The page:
It’s not often that Thomas F. Wilson – who played Biff Tannen (and relatives) in the Back To The Future trilogy – talks about his work on the films in interviews. He’s written a very good and leftfield autobiography of sorts – The Masked One – but other than that, he doesn’t give that many Back To The Future interviews.
Still, tomorrow is an important day for Back To The Future, with it marking “Back To The Future Part II” day. That is, the day that the Doc and Marty visit in 2015. And Wilson has chatted to The Hollywood Reporter about the genesis of the character Biff, as part of that and the original film’s 30th anniversary.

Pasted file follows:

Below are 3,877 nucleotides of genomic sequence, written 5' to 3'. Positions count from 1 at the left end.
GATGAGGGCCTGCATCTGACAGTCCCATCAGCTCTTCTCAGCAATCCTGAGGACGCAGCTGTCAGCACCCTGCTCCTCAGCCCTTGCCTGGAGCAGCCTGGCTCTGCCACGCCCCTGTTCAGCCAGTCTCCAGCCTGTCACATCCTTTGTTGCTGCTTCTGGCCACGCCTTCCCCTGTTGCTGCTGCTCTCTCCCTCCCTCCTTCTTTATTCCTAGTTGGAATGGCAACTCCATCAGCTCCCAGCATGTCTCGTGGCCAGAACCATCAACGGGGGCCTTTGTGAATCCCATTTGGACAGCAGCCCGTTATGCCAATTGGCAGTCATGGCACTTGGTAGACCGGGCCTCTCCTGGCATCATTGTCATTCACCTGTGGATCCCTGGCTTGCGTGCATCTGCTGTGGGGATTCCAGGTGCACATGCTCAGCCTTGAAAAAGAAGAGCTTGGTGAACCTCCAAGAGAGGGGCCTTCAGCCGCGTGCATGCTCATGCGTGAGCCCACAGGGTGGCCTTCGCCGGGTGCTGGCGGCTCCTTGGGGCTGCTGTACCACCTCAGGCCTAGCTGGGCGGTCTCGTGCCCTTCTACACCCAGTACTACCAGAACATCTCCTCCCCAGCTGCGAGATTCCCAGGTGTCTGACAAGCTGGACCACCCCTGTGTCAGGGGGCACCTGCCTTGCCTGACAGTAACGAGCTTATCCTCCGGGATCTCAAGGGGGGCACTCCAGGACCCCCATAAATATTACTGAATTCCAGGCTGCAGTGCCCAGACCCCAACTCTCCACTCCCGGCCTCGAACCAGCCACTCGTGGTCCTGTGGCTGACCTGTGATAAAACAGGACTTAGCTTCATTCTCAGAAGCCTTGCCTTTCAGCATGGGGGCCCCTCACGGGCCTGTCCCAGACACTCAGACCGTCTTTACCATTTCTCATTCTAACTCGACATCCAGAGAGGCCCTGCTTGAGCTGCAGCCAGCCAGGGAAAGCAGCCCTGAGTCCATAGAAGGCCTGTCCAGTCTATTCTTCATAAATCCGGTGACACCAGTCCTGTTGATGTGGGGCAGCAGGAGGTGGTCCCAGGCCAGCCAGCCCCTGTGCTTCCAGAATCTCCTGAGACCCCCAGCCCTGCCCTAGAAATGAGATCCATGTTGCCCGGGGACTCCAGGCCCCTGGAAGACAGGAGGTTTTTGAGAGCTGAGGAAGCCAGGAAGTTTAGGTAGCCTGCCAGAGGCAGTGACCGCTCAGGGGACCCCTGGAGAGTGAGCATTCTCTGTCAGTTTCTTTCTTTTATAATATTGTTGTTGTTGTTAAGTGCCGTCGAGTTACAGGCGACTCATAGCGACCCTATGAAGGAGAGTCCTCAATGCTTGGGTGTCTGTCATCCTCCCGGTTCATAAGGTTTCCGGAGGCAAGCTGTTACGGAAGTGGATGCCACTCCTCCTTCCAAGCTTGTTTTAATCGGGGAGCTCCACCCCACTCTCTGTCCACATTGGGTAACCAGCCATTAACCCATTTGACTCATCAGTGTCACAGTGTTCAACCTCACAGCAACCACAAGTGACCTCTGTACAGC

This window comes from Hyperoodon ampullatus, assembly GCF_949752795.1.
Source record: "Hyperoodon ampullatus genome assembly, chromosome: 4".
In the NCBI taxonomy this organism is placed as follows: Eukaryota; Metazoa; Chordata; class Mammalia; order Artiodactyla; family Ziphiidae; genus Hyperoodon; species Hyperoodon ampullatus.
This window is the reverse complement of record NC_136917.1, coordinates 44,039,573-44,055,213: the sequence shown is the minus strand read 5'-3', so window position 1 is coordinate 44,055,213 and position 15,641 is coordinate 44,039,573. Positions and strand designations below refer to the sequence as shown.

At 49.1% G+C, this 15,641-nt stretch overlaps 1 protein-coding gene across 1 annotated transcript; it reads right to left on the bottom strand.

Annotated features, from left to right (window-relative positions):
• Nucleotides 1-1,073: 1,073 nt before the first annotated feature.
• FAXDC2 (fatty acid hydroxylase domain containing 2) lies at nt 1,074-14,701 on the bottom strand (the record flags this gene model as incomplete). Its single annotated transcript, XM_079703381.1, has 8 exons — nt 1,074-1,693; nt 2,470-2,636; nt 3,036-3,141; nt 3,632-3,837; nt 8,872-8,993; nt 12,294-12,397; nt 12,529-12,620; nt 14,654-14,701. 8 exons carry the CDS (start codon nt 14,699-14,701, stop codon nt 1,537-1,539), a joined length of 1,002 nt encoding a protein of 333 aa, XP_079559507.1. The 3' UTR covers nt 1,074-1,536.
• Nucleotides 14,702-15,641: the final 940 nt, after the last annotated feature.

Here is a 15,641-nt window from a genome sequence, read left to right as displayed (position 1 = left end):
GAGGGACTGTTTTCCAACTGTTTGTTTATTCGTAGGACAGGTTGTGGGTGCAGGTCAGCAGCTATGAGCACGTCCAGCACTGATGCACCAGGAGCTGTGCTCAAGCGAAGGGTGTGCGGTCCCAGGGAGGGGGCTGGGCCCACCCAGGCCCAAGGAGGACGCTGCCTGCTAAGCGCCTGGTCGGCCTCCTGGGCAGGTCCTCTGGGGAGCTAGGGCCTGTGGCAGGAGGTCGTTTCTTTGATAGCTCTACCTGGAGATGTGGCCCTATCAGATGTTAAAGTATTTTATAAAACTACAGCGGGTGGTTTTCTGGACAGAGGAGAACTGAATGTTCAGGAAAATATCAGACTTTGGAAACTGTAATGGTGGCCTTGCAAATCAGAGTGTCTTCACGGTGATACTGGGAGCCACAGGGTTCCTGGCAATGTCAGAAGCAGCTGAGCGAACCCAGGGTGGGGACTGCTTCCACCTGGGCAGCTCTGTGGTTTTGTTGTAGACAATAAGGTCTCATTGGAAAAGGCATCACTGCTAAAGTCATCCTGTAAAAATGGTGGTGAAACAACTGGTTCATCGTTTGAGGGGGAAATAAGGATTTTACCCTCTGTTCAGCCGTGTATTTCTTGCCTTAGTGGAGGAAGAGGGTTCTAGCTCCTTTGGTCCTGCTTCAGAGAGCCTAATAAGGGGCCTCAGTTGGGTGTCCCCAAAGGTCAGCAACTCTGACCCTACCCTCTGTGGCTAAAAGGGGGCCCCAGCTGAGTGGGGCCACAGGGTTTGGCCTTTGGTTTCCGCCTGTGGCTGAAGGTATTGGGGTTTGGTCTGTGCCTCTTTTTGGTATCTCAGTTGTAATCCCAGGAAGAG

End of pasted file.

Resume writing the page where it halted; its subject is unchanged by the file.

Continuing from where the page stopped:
Wilson revealed that he based his take on Biff on the bullies that made his own life hell during his school days. “A thin and sickly kid, I was pushed around and beaten up by bullies throughout my childhood, until I grew bigger than everybody and it stopped,” he said.
“I knew very well how they operate, and specifically the joy they take in scaring people. I’d stared them in the face so often that it wasn’t particularly challenging to do an impression.”
He added that “underneath the tsunami of pop iconography is a performance of a difficult role that I worked very hard on, and I’m very proud of.”
He also touched on the infamous casting change that took place early in production on the first Back To The Future film.
“I was agreeable to the idea of replacing Eric Stoltz, and Michael and I got along well. The shoot, with many, many days of special effects makeup, was very exhausting, and the hours on a movie set are incredibly taxing to begin with, but I was up for working hard and performing the role as well as I possibly could. I’m happy with how it turned out.”
The full interview is here. And do check that book out…